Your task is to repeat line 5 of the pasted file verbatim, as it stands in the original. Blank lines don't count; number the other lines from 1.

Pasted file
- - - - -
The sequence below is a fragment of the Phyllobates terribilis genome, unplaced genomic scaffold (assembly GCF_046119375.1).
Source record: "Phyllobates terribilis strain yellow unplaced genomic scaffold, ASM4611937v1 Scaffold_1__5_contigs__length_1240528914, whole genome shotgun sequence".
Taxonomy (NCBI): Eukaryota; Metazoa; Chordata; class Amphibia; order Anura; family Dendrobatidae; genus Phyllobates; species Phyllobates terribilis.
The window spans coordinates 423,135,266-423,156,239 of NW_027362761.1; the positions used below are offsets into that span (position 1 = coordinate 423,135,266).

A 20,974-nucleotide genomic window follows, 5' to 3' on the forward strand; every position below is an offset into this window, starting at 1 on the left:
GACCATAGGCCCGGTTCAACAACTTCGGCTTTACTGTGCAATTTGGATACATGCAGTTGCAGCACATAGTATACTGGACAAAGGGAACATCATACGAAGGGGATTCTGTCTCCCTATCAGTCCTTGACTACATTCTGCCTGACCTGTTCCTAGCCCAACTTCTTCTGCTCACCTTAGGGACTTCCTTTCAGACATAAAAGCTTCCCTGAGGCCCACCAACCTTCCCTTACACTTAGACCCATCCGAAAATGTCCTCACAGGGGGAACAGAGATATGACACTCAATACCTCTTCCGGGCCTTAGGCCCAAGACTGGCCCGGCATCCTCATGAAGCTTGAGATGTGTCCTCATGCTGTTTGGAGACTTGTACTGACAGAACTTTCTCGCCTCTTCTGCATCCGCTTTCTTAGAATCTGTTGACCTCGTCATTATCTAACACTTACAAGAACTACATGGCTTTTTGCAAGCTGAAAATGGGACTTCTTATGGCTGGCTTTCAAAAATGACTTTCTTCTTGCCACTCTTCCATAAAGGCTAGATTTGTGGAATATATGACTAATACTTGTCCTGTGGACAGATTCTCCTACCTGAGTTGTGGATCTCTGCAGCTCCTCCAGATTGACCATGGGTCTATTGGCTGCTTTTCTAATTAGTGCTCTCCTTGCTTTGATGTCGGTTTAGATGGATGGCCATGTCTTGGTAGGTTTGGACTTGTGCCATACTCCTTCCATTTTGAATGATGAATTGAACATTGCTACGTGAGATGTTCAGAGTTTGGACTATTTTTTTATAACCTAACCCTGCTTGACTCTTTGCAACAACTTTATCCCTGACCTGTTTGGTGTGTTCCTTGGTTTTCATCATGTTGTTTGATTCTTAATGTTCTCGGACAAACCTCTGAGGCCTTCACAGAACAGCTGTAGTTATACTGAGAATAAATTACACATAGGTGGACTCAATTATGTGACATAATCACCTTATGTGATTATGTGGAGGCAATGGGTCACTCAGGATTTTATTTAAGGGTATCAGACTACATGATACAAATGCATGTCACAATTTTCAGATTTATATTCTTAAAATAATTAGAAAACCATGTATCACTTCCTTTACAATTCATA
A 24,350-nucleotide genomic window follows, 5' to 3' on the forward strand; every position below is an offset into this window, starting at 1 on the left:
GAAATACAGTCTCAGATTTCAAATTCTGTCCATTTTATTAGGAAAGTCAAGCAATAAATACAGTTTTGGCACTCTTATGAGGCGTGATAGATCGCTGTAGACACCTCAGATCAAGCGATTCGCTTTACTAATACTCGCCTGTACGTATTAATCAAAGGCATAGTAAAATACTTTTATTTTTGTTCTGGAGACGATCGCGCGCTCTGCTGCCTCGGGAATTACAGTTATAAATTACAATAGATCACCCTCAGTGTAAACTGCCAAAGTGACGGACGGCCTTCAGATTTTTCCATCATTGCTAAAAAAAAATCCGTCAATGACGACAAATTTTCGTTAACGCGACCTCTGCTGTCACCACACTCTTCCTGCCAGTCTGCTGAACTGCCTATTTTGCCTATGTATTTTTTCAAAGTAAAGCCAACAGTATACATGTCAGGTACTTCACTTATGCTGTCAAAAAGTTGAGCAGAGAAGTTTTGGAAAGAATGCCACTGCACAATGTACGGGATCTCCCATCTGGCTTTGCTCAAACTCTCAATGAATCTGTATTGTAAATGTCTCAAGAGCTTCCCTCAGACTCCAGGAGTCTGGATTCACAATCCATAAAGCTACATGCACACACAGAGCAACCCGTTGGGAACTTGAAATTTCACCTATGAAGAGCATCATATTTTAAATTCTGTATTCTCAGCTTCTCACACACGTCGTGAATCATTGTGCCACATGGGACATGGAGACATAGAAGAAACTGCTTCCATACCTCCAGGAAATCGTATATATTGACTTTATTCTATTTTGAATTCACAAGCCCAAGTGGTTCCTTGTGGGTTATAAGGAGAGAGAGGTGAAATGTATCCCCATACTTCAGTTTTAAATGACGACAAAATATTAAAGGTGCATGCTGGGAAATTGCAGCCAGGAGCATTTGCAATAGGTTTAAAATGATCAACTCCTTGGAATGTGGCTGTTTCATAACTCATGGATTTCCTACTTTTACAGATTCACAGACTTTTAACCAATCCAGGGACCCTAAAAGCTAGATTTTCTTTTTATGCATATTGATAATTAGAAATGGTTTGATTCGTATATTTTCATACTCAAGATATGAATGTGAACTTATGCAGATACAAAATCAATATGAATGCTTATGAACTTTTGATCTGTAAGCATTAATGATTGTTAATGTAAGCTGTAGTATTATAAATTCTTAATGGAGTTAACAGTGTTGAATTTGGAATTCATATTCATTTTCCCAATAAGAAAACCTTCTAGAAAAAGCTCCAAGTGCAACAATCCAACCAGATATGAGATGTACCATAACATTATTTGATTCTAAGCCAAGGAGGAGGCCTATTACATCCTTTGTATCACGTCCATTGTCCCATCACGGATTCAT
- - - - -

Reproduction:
A 20,974-nucleotide genomic window follows, 5' to 3' on the forward strand; every position below is an offset into this window, starting at 1 on the left: